R.I.'s Falling Jobless Rate is Little Solace
The recent release of Rhode Island’s labor market data for March was truly extraordinary. Just about everyone in this state focused exclusively on one element of that report: our state's unemployment rate. While that rate fell to 9.1%, clearly below where it was one year ago and an improvement over February’s rate, this virtually exclusive focus on our state’s unemployment rate is largely unjustified for two reasons. First, it provides a highly misleading picture of how well Rhode Island’s economy is performing at present. Second, their interpolation of this rate into forecasts of possible future rates of activity is clearly misguided.
Apparently unbeknown within Rhode Island is the fact that the unemployment rate is a lagging economic indicator. When an economy improves or deteriorates, the number of people or not actively seeking work changes, which moves the unemployment rate in a way that provides a somewhat misleading picture of the direction of how well or how badly the economy is doing at that time. In March, Rhode Island’s labor force declined, as some persons retired and others dropped out of the labor force, unable to find acceptable employment. This reduced the jobless rate below where it would have been had it the labor force not declined. Trust me: this is hardly a new phenomenon and it should come as no surprise, given that Rhode Island’s resident population has been declining continually for almost nine years.
Perhaps even more extraordinary was the collective willingness to extrapolate the future path of our state's economy based merely on this single lagging indicator. Think about that for a moment: that’s like driving your car but looking only in the rearview mirror. Good luck getting home! Yes, our jobless rate declined, as it has for several months now. A more correct extrapolation of this decline is that it largely reflects last year’s second-half acceleration, not any possible re-acceleration at present. As layoffs here now appear to be rising once again, and retail sales have clearly slowed, preserving these recent improvements in our jobless rate may prove to be somewhat challenging.
All of this, however, entirely overlooks the context of relative magnitudes. While it is true that Rhode Island’s jobless rate has been declining of late, so too have the rates in most other states. In January, for example, just after the declining rate celebration here had begun, our state’s elected officials discovered that the rates in many other states had also declined, leaving Rhode Island tied with California for the highest jobless rate in the US. So much for the small size argument our state’s elected officials likely would have used to explain this, or the metrics moving in the correct direction argument. This was an excellent illustration of the historic mindset of our state’s elected officials: they are Paropic. This term, which I invented about a decade ago, reflects the fact that our state’s elected officials tend to be both parochial and myopic: They tend to focus far too much on the present and tend not to compare to other states. As for our March jobless rate improvement, this still left Rhode Island with the sixth highest rate nationally, hardly a cause for celebration.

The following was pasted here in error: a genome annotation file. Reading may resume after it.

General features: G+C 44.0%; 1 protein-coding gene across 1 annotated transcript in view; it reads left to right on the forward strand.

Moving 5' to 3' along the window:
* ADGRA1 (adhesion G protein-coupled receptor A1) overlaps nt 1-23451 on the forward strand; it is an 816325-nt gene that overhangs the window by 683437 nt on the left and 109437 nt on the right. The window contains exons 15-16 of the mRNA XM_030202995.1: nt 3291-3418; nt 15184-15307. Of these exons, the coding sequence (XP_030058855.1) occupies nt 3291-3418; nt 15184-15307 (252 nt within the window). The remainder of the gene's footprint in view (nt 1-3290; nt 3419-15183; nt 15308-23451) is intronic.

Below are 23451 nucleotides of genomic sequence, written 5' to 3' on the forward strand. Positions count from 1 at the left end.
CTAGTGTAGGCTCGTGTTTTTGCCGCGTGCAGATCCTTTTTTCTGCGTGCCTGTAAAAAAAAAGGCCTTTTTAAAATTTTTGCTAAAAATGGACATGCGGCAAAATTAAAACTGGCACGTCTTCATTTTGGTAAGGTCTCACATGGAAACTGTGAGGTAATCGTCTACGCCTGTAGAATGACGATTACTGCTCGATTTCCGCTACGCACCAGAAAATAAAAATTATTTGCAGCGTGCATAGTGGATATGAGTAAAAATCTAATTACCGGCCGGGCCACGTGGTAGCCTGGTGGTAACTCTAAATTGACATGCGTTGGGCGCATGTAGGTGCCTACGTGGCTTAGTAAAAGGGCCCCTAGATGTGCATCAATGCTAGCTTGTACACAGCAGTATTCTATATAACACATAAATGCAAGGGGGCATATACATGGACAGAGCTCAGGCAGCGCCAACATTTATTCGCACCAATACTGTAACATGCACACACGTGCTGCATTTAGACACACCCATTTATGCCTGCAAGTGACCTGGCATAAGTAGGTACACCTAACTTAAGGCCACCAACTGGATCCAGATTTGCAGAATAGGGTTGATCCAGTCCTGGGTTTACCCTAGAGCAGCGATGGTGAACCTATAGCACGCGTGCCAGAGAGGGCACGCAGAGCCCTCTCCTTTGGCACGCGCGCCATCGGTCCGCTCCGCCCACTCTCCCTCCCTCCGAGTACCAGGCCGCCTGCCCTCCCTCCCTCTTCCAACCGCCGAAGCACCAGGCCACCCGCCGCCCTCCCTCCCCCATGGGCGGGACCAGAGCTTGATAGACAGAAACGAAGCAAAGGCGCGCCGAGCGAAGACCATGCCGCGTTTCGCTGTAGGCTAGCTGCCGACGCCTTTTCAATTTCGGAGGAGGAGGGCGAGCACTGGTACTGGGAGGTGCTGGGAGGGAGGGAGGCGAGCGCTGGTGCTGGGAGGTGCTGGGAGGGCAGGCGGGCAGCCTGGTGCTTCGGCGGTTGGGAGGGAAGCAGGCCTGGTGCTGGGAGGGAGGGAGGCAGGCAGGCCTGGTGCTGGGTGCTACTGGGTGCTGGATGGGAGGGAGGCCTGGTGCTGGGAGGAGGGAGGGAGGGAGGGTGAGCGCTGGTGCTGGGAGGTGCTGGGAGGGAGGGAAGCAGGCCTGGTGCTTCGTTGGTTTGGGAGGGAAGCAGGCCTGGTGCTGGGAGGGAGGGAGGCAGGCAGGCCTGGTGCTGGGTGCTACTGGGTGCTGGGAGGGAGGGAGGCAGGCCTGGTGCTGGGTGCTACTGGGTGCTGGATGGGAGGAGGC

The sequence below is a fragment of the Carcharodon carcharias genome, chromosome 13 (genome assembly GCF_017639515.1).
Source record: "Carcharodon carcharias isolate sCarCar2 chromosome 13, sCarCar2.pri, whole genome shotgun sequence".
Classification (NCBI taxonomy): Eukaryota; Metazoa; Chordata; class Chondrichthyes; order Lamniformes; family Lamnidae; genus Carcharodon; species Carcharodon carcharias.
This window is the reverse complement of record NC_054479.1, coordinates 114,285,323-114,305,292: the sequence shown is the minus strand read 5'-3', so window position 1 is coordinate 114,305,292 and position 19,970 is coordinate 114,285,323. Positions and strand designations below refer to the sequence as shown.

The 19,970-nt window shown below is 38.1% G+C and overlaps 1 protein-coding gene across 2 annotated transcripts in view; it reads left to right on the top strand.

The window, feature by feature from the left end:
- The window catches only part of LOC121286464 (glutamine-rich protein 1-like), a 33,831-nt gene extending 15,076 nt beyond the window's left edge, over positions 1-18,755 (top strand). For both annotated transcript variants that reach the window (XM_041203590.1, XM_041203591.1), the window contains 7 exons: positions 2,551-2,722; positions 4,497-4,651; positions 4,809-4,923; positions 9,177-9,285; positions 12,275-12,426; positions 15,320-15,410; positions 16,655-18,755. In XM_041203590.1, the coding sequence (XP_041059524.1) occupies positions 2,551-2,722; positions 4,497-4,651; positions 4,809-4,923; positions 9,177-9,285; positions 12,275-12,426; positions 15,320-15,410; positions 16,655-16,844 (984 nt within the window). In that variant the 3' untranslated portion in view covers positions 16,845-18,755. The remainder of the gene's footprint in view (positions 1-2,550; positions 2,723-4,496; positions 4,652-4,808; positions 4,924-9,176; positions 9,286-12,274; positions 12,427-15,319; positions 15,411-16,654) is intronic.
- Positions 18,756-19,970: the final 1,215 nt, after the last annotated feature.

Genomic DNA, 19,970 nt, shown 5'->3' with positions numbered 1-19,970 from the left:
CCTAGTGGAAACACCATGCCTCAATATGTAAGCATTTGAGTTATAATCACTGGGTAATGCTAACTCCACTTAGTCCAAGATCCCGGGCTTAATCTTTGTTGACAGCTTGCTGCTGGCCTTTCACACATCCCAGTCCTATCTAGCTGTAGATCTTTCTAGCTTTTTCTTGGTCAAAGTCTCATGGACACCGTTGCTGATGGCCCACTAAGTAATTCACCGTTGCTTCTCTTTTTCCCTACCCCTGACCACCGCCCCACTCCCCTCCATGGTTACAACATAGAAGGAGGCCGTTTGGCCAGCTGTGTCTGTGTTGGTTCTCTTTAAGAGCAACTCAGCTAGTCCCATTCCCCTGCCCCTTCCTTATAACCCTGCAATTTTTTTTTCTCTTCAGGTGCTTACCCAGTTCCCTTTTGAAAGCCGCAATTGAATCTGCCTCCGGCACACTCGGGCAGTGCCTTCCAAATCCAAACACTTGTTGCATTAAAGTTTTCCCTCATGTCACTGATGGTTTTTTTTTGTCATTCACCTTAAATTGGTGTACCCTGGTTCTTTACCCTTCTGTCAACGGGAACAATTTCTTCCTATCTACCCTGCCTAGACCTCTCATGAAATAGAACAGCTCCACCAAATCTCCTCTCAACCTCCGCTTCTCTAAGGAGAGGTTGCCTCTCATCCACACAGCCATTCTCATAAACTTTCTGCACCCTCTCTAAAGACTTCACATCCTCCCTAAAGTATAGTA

To truly understand the underlying cause of our state’s persistently high jobless rate, one need look no farther than payroll employment. For Rhode Island, our employment peak occurred in December of 2006, a full year before the US, employment here fell much farther than for our region or the nation, and it has recovered less than one-fourth of its loss. Even if one attempts to paint this in a positive light, considering the employment gain since our state’s trough in 2009, we come up short again, as payroll employment here has risen by less than three percent, well below that for the US, New England, or our neighboring states. Think about that for a moment: not even our small denominator (the reduced level of employment) can help us!
If you want to see how our state’s jobless rate has been performing over the past several years, you need go no farther than taking a chart of payroll employment, flipping it around, and then turning it upside down. In an eerily similar parallel, it we want to truly improve Rhode Island’s economic fate, we also need to flip the common practices of our state’s elected officials and turn them upside down. Successfully improving our state’s economy is far more difficult than merely going to Staples and purchasing an Easy button.